Erewhon Author:Samuel Butler Erwewhon is the second greatest satire of the nineteenth century, but Butler's target is not so broad as that of Swift, who strikes out savagely at all mankind in Gulliver's Travels. Butler attacks the Victorian Age, with its mixture of hard-core materialsim and pseudo-idealism. The satire is carried alternately by Higgs and the Erewhonians - wh... more »en Higgs is being Victorian, the Erewhonians are sensible, and vice versa. Higgs can see the ridiculousness of the Colleges of Unreason and the hypocrisy of the Musical Banks, and can protest against the materialism of Erewhon, and yet is himself guilty of the same sins when he plans to sell the Erewhonians into slavery in order to convert them to Christianity.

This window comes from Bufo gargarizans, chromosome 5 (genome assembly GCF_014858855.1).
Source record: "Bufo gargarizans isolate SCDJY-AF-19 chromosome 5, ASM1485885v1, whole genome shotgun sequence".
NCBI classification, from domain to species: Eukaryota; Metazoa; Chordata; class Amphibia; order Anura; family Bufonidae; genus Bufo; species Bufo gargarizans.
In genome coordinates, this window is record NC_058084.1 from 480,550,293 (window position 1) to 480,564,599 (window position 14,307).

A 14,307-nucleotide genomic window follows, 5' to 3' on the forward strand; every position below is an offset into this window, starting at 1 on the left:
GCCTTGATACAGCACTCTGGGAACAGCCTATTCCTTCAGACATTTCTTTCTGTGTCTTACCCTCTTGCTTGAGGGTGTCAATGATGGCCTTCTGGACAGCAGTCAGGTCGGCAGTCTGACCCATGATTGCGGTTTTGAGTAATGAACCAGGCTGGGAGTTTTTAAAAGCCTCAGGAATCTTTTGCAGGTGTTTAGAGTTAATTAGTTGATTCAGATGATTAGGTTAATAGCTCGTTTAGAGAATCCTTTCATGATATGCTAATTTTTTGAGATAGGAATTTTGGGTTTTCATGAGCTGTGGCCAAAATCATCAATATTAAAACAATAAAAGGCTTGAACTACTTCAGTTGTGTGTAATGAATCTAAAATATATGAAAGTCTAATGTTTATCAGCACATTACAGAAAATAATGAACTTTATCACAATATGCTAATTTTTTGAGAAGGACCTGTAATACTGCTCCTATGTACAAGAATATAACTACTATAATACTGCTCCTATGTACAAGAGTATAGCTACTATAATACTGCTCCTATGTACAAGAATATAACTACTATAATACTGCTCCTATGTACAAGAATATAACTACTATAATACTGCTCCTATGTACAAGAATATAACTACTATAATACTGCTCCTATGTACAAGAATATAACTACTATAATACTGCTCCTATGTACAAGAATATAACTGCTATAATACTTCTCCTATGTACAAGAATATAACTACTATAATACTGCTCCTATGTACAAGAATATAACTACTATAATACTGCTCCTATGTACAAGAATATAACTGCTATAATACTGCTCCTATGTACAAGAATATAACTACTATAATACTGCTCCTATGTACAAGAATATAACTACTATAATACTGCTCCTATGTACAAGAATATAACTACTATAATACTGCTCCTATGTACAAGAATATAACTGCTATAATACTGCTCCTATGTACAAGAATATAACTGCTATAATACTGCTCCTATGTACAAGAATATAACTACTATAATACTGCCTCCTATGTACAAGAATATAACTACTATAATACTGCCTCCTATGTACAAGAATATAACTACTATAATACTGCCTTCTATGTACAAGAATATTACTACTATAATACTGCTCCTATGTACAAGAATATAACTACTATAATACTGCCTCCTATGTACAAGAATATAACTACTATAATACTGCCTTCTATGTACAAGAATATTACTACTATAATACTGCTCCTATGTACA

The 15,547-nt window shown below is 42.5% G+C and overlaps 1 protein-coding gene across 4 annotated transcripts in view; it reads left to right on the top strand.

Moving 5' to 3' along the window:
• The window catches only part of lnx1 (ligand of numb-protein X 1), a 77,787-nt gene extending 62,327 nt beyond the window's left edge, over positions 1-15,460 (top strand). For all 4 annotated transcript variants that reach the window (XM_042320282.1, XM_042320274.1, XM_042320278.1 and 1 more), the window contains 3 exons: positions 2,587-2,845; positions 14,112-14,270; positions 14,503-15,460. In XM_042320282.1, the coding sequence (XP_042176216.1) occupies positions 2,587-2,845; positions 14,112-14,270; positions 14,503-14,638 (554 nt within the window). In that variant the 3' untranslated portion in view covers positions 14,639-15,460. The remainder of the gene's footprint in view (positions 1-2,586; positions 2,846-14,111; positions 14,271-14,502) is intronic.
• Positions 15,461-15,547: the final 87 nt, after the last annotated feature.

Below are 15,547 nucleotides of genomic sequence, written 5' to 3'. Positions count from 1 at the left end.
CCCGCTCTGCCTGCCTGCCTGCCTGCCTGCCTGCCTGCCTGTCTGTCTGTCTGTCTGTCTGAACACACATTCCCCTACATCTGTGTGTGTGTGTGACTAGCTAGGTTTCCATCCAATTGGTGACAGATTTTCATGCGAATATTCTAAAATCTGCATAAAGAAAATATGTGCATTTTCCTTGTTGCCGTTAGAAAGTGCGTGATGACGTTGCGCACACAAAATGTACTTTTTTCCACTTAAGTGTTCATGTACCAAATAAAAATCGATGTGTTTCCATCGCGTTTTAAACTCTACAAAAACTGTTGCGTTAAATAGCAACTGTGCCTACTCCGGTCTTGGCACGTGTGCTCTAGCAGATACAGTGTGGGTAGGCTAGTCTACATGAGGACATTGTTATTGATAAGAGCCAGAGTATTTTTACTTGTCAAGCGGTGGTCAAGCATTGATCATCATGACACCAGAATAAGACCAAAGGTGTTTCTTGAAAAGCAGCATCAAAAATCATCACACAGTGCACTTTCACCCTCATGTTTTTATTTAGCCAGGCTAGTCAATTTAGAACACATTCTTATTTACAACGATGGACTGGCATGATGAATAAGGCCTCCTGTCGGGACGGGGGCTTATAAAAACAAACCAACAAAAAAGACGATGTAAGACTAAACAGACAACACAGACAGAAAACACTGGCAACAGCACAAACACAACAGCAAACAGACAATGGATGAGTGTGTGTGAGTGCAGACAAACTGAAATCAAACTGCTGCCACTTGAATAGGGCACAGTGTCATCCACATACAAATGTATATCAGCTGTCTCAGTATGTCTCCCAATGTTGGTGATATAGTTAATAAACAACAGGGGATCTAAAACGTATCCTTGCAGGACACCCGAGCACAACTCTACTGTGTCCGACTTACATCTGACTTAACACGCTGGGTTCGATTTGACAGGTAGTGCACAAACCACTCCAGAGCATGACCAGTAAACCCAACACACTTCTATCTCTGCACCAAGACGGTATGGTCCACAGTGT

The various targets and methods of satire are the chief sources of interest in Erewhon. The characterization is thin. As one critic puts it, "Ideas are the heroes of Erewhon." But the opening section is of particular interest as an adventure story, with magnificent New Zealand settings. It carries the reader into the somewhat academic core of the book, where he becomes caught up in the intellectual delight of the ideas, and the devastating digs at so much of Victorian England that is still with us today.« less